Articles,Books,Videos Reviewed Susan Freis Falknor on 24 Jun 2013 10:09 am
Agents of Red Influence, Fellow Travelers, and Today’s Dhimmis: How Accommodation to Stalin From the New Deal through WW II Blinds Us To Today’s Islamist Threat
By Susan Freis Falknor
American Betrayal: The Secret Assault on Our Nation’s Character, Diana West, St. Martin’s Press (New York), 2013.
In this landmark analysis, Diana West surveys the great penetration of our national government by Communist agents of Soviet Russia, documented from early defectors, all the way through KGB archives published at the end of the Cold War.
Author West explores this unholy territory—not as some intellectual exercise–but to re-direct the public searchlight on today’s great totalitarian penetration by the agents of Islam and its all-encompassing code of Shariah.
Because the history of Communism is not routinely taught, she believes Americans are largely ignorant of its history of staggering bloodshed (at least 20 million killed under the Stalin regime), and its history of terror in Russia and abroad.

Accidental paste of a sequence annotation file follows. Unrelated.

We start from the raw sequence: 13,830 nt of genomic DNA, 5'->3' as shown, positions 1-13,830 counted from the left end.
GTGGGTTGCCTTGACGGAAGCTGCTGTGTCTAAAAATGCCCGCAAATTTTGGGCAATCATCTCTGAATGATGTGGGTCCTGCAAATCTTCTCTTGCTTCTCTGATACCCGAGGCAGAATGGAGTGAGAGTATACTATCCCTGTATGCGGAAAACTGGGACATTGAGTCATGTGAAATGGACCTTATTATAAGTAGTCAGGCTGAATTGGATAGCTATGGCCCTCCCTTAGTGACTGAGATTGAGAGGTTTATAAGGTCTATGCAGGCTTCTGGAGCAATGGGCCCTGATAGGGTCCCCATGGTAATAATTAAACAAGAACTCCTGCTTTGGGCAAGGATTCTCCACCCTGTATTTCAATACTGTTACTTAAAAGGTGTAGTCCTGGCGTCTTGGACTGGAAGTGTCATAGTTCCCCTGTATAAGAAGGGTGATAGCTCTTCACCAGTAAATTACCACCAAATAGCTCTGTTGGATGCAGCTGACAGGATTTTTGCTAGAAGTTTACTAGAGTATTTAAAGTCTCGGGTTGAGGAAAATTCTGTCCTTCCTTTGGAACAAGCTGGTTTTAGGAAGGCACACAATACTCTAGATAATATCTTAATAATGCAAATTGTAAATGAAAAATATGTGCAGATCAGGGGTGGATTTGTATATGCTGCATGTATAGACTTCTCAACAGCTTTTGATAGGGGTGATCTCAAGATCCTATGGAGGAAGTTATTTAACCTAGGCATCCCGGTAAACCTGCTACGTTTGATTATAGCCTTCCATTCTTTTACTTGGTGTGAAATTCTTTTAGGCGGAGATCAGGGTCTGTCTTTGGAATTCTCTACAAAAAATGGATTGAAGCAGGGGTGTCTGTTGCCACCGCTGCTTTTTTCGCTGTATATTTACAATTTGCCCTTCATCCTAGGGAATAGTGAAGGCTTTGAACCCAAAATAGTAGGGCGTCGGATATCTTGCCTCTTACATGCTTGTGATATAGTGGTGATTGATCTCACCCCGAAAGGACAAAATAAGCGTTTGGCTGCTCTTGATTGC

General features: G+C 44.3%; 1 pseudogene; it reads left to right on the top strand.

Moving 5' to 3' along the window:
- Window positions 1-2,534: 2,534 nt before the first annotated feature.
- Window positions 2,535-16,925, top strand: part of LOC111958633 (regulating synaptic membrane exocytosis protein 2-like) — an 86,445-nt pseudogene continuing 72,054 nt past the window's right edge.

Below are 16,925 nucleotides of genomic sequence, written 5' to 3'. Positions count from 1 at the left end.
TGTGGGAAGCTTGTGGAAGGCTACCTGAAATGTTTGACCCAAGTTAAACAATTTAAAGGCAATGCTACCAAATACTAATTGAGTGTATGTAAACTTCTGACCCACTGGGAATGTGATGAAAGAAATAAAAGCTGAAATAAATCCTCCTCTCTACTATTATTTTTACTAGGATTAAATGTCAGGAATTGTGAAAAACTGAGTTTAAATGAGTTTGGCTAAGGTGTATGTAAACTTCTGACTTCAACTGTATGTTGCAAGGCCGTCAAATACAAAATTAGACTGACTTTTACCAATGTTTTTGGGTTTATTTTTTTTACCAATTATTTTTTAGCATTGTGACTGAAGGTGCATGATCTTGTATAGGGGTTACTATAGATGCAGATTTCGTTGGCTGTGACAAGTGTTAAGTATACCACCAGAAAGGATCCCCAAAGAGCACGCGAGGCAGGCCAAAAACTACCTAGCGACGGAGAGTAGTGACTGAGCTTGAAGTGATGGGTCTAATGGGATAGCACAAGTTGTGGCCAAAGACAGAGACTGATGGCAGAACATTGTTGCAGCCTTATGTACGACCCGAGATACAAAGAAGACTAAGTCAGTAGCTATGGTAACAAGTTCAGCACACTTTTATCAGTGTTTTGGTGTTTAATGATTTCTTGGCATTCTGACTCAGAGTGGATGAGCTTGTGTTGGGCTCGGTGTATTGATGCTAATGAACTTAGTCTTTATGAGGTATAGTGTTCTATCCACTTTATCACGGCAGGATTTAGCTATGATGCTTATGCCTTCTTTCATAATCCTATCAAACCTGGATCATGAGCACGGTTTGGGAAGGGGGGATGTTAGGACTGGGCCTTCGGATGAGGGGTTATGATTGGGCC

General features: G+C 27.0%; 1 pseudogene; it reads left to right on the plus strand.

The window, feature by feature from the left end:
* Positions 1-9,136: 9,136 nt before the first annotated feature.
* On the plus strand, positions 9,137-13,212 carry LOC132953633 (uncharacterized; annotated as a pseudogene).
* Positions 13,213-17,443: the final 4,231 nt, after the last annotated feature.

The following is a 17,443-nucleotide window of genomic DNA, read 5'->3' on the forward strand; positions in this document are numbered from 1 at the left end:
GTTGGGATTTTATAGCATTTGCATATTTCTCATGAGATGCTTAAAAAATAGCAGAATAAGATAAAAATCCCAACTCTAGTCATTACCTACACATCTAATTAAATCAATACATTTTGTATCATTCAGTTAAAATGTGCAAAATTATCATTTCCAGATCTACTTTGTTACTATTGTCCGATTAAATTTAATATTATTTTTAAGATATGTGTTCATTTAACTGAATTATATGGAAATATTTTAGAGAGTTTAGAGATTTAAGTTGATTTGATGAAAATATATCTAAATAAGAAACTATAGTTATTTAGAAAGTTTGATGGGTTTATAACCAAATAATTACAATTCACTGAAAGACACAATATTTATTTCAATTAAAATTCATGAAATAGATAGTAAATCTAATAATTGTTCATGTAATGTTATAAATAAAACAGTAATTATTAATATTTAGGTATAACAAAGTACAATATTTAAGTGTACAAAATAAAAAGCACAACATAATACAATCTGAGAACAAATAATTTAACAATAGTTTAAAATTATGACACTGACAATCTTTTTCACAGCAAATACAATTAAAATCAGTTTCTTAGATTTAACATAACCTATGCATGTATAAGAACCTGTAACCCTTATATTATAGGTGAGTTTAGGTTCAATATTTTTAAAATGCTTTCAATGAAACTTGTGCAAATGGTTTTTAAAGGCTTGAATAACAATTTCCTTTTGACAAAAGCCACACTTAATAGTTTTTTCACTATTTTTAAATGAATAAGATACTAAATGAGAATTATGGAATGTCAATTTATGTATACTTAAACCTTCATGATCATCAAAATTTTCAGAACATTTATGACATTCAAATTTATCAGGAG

And because we are still in denial about our appeasement of World War II ally Joseph Stalin, Americans have “no context” to assess today’s totalitarian challenge: Islamist Supremacism and Shariah.
Our “deferential attitude toward the two ideologies is deeply and tragically related,” columnist West argues.
“It was a soul-selling deal our forefathers made with Communism as represented by the Soviet Union. We as their heirs, must come to terms with it. We will continue to pay until we do.”
West’s book argues that our government’s “failure to speak freely about Islam”—a policy that many of us have found so baffling in recent years—can be best understood as a case of the unacknowledged sins of the fathers being visited upon their blindsided children.
Her task is ambitious; her sweep of crucial but too-little-known facts of history is impressive; and her arguments are eloquent and witty.
Soviet Penetration of America
West does not talk much about those Americans in the 1940s and 1950s—the millions of American Christians, anti-Communist Jews, political conservatives, ordinary business owners, patriotic elected officials, and sidelined anti-Soviet U.S. diplomats—who did in fact recognize and speak out about Communism’s moral threat.
Understandably, she decries the narratives that won out, becoming dominant in our culture—the great successes of the Left to misrepresent, canonize, or smear various historical actors.
The Left, for example, has been largely victorious in painting three major mid-century political leaders—who did speak out on communism and its penetration—with derision (Barry Goldwater); dismissiveness (President Ronald Reagan); and bogey-man-like horror (Senator Joseph McCarthy).